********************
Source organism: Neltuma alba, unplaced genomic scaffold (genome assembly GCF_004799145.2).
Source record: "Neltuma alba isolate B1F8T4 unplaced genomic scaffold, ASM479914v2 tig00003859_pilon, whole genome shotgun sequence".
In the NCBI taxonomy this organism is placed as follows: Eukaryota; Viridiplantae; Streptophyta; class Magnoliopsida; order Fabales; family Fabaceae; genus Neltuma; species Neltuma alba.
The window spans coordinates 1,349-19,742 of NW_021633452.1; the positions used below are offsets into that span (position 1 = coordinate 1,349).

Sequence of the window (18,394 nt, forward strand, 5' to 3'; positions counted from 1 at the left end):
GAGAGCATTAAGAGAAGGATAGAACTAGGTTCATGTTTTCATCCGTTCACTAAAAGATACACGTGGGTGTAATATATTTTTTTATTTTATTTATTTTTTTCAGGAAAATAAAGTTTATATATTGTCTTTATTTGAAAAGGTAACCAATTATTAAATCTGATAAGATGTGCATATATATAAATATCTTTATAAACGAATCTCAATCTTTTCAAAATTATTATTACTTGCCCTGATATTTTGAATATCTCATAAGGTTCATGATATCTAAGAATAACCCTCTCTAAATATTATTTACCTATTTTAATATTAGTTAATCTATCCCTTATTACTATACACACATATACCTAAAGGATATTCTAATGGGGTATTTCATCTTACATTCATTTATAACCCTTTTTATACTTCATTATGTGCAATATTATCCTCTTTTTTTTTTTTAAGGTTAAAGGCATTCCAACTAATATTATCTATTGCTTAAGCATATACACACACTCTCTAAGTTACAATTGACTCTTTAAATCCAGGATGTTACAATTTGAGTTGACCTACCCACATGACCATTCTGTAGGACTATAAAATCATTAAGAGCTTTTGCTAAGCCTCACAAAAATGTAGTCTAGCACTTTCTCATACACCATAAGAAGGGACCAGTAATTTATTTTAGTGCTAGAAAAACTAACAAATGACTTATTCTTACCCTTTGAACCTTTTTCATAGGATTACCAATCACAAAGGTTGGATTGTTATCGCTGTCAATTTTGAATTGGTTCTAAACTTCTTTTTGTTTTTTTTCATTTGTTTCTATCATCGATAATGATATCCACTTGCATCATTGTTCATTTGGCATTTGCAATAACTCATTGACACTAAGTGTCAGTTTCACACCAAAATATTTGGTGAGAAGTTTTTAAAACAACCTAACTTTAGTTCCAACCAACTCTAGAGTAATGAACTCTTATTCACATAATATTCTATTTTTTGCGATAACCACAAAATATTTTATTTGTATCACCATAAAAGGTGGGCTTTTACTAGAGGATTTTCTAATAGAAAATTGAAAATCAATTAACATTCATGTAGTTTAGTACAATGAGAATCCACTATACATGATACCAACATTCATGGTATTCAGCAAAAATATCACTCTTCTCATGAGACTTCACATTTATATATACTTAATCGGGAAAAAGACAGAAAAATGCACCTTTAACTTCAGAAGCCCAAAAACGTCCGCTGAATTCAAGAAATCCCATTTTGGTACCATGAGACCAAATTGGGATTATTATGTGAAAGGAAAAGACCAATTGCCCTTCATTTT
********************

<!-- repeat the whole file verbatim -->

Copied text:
Source organism: Neltuma alba, unplaced genomic scaffold (genome assembly GCF_004799145.2).
Source record: "Neltuma alba isolate B1F8T4 unplaced genomic scaffold, ASM479914v2 tig00003859_pilon, whole genome shotgun sequence".
In the NCBI taxonomy this organism is placed as follows: Eukaryota; Viridiplantae; Streptophyta; class Magnoliopsida; order Fabales; family Fabaceae; genus Neltuma; species Neltuma alba.
The window spans coordinates 1,349-19,742 of NW_021633452.1; the positions used below are offsets into that span (position 1 = coordinate 1,349).

Sequence of the window (18,394 nt, forward strand, 5' to 3'; positions counted from 1 at the left end):
GAGAGCATTAAGAGAAGGATAGAACTAGGTTCATGTTTTCATCCGTTCACTAAAAGATACACGTGGGTGTAATATATTTTTTTATTTTATTTATTTTTTTCAGGAAAATAAAGTTTATATATTGTCTTTATTTGAAAAGGTAACCAATTATTAAATCTGATAAGATGTGCATATATATAAATATCTTTATAAACGAATCTCAATCTTTTCAAAATTATTATTACTTGCCCTGATATTTTGAATATCTCATAAGGTTCATGATATCTAAGAATAACCCTCTCTAAATATTATTTACCTATTTTAATATTAGTTAATCTATCCCTTATTACTATACACACATATACCTAAAGGATATTCTAATGGGGTATTTCATCTTACATTCATTTATAACCCTTTTTATACTTCATTATGTGCAATATTATCCTCTTTTTTTTTTTTAAGGTTAAAGGCATTCCAACTAATATTATCTATTGCTTAAGCATATACACACACTCTCTAAGTTACAATTGACTCTTTAAATCCAGGATGTTACAATTTGAGTTGACCTACCCACATGACCATTCTGTAGGACTATAAAATCATTAAGAGCTTTTGCTAAGCCTCACAAAAATGTAGTCTAGCACTTTCTCATACACCATAAGAAGGGACCAGTAATTTATTTTAGTGCTAGAAAAACTAACAAATGACTTATTCTTACCCTTTGAACCTTTTTCATAGGATTACCAATCACAAAGGTTGGATTGTTATCGCTGTCAATTTTGAATTGGTTCTAAACTTCTTTTTGTTTTTTTTCATTTGTTTCTATCATCGATAATGATATCCACTTGCATCATTGTTCATTTGGCATTTGCAATAACTCATTGACACTAAGTGTCAGTTTCACACCAAAATATTTGGTGAGAAGTTTTTAAAACAACCTAACTTTAGTTCCAACCAACTCTAGAGTAATGAACTCTTATTCACATAATATTCTATTTTTTGCGATAACCACAAAATATTTTATTTGTATCACCATAAAAGGTGGGCTTTTACTAGAGGATTTTCTAATAGAAAATTGAAAATCAATTAACATTCATGTAGTTTAGTACAATGAGAATCCACTATACATGATACCAACATTCATGGTATTCAGCAAAAATATCACTCTTCTCATGAGACTTCACATTTATATATACTTAATCGGGAAAAAGACAGAAAAATGCACCTTTAACTTCAGAAGCCCAAAAACGTCCGCTGAATTCAAGAAATCCCATTTTGGTACCATGAGACCAAATTGGGATTATTATGTGAAAGGAAAAGACCAATTGCCCTTCATTTT